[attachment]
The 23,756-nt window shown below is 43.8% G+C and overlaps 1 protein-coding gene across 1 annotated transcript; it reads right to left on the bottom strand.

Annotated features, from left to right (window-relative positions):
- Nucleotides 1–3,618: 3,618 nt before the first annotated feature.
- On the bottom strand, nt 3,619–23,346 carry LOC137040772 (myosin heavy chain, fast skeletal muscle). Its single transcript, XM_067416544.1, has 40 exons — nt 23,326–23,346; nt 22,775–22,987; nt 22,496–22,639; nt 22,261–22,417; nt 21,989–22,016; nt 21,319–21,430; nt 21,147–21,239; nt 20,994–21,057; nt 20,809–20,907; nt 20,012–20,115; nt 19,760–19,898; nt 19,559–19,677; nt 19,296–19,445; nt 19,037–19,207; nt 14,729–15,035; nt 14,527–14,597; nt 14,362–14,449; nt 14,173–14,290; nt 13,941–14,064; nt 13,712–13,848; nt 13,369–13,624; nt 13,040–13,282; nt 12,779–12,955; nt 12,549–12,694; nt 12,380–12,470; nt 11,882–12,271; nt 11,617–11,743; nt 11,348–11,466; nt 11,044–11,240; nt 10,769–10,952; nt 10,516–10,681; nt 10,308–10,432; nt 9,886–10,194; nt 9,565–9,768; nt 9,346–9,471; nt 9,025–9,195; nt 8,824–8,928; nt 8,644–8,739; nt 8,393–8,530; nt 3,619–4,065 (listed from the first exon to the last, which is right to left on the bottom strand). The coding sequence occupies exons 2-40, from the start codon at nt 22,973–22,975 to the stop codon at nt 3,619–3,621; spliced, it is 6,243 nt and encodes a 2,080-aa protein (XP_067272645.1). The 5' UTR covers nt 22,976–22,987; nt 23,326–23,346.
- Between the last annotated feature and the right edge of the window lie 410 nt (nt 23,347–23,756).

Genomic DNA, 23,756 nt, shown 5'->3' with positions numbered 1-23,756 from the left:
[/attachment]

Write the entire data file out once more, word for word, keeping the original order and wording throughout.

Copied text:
The 23,756-nt window shown below is 43.8% G+C and overlaps 1 protein-coding gene across 1 annotated transcript; it reads right to left on the bottom strand.

Annotated features, from left to right (window-relative positions):
- Nucleotides 1–3,618: 3,618 nt before the first annotated feature.
- On the bottom strand, nt 3,619–23,346 carry LOC137040772 (myosin heavy chain, fast skeletal muscle). Its single transcript, XM_067416544.1, has 40 exons — nt 23,326–23,346; nt 22,775–22,987; nt 22,496–22,639; nt 22,261–22,417; nt 21,989–22,016; nt 21,319–21,430; nt 21,147–21,239; nt 20,994–21,057; nt 20,809–20,907; nt 20,012–20,115; nt 19,760–19,898; nt 19,559–19,677; nt 19,296–19,445; nt 19,037–19,207; nt 14,729–15,035; nt 14,527–14,597; nt 14,362–14,449; nt 14,173–14,290; nt 13,941–14,064; nt 13,712–13,848; nt 13,369–13,624; nt 13,040–13,282; nt 12,779–12,955; nt 12,549–12,694; nt 12,380–12,470; nt 11,882–12,271; nt 11,617–11,743; nt 11,348–11,466; nt 11,044–11,240; nt 10,769–10,952; nt 10,516–10,681; nt 10,308–10,432; nt 9,886–10,194; nt 9,565–9,768; nt 9,346–9,471; nt 9,025–9,195; nt 8,824–8,928; nt 8,644–8,739; nt 8,393–8,530; nt 3,619–4,065 (listed from the first exon to the last, which is right to left on the bottom strand). The coding sequence occupies exons 2-40, from the start codon at nt 22,973–22,975 to the stop codon at nt 3,619–3,621; spliced, it is 6,243 nt and encodes a 2,080-aa protein (XP_067272645.1). The 5' UTR covers nt 22,976–22,987; nt 23,326–23,346.
- Between the last annotated feature and the right edge of the window lie 410 nt (nt 23,347–23,756).

Genomic DNA, 23,756 nt, shown 5'->3' with positions numbered 1-23,756 from the left: